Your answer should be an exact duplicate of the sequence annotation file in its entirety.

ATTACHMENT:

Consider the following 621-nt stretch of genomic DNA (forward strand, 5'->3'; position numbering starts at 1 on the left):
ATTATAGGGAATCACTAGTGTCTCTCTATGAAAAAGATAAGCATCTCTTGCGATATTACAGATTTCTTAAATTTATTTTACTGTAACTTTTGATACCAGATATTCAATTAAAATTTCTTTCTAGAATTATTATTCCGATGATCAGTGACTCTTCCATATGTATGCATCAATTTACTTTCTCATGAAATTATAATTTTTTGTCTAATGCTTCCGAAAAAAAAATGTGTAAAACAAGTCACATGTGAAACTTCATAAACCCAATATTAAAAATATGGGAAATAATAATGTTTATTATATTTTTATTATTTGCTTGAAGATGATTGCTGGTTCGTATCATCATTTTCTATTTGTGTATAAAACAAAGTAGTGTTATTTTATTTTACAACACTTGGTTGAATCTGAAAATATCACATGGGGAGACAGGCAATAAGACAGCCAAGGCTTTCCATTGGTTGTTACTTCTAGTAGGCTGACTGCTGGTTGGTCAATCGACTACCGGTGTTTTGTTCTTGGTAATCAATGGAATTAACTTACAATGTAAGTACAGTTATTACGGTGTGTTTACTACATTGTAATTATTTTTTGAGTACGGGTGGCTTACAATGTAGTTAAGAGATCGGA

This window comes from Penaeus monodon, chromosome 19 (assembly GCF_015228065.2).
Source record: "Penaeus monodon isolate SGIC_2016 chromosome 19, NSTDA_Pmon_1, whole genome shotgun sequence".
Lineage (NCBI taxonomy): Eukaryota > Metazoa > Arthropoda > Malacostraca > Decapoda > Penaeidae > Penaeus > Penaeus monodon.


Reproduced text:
Consider the following 621-nt stretch of genomic DNA (forward strand, 5'->3'; position numbering starts at 1 on the left):
ATTATAGGGAATCACTAGTGTCTCTCTATGAAAAAGATAAGCATCTCTTGCGATATTACAGATTTCTTAAATTTATTTTACTGTAACTTTTGATACCAGATATTCAATTAAAATTTCTTTCTAGAATTATTATTCCGATGATCAGTGACTCTTCCATATGTATGCATCAATTTACTTTCTCATGAAATTATAATTTTTTGTCTAATGCTTCCGAAAAAAAAATGTGTAAAACAAGTCACATGTGAAACTTCATAAACCCAATATTAAAAATATGGGAAATAATAATGTTTATTATATTTTTATTATTTGCTTGAAGATGATTGCTGGTTCGTATCATCATTTTCTATTTGTGTATAAAACAAAGTAGTGTTATTTTATTTTACAACACTTGGTTGAATCTGAAAATATCACATGGGGAGACAGGCAATAAGACAGCCAAGGCTTTCCATTGGTTGTTACTTCTAGTAGGCTGACTGCTGGTTGGTCAATCGACTACCGGTGTTTTGTTCTTGGTAATCAATGGAATTAACTTACAATGTAAGTACAGTTATTACGGTGTGTTTACTACATTGTAATTATTTTTTGAGTACGGGTGGCTTACAATGTAGTTAAGAGATCGGA

This window comes from Penaeus monodon, chromosome 19 (assembly GCF_015228065.2).
Source record: "Penaeus monodon isolate SGIC_2016 chromosome 19, NSTDA_Pmon_1, whole genome shotgun sequence".
Lineage (NCBI taxonomy): Eukaryota > Metazoa > Arthropoda > Malacostraca > Decapoda > Penaeidae > Penaeus > Penaeus monodon.